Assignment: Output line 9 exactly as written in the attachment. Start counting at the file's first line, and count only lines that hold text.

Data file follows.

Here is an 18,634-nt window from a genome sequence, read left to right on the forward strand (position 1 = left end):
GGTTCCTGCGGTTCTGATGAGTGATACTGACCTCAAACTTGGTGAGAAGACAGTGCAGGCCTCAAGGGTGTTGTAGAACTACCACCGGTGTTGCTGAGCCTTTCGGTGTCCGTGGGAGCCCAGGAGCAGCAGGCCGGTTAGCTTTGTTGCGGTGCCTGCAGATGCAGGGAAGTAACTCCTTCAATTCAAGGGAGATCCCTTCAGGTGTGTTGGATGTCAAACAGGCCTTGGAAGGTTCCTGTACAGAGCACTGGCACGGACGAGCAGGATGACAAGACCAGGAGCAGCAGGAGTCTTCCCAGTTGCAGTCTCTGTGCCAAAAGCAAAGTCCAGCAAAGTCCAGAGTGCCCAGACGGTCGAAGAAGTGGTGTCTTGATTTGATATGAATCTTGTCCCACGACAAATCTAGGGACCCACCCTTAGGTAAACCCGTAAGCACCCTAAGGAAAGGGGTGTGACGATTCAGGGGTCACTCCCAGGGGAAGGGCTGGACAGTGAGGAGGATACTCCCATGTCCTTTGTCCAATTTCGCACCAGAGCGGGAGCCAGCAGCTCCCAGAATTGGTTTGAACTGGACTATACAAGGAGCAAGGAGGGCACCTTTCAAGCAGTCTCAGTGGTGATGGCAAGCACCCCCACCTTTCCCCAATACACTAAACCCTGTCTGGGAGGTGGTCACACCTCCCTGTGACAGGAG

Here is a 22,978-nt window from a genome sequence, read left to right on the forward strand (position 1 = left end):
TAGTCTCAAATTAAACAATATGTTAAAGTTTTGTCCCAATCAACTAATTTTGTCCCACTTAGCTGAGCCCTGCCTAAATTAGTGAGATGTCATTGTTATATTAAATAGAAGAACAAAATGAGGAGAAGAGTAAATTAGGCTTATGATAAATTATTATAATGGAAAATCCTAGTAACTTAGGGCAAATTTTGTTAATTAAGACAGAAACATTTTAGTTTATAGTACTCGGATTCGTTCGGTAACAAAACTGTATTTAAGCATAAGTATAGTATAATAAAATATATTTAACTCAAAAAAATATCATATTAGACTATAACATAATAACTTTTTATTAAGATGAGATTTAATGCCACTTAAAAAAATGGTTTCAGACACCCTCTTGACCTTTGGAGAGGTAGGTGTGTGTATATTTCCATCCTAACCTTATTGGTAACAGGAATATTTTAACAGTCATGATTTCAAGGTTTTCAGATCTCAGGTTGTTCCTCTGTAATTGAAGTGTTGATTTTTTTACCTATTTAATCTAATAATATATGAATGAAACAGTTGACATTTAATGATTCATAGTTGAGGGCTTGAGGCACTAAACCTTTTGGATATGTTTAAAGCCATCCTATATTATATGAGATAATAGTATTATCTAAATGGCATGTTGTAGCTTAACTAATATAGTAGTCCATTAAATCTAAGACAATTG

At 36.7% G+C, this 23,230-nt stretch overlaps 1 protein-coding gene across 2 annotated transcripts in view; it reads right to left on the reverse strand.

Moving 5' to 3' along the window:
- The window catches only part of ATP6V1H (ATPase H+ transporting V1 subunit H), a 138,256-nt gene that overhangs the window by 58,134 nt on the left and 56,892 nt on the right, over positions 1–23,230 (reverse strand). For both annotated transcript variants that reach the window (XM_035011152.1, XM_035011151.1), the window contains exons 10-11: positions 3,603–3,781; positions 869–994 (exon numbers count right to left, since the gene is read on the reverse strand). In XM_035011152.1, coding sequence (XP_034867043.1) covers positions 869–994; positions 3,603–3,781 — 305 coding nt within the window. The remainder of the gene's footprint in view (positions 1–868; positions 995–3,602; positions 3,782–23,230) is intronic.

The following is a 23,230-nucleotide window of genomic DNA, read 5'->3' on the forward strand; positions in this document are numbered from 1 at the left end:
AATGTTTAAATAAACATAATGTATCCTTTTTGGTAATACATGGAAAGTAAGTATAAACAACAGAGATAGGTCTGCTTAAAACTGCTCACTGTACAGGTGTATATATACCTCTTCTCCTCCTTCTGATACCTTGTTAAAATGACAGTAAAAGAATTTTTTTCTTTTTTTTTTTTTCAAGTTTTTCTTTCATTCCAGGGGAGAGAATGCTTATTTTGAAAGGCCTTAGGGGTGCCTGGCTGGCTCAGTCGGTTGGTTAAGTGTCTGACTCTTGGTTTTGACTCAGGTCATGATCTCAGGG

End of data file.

AATGTTTAAATAAACATAATGTATCCTTTTTGGTAATACATGGAAAGTAAGTATAAACAACAGAGATAGGTCTGCTTAAAACTGCTCACTGTACAGGTGTATATATACCTCTTCTCCTCCTTCTGATACCTTGTTAAAATGACAGTAAAAGAATTTTTTTCTTTTTTTTTTTTTCAAGTTTTTCTTTCATTCCAGGGGAGAGAATGCTTATTTTGAAAGGCCTTAGGGGTGCCTGGCTGGCTCAGTCGGTTGGTTAAGTGTCTGACTCTTGGTTTTGACTCAGGTCATGATCTCAGGG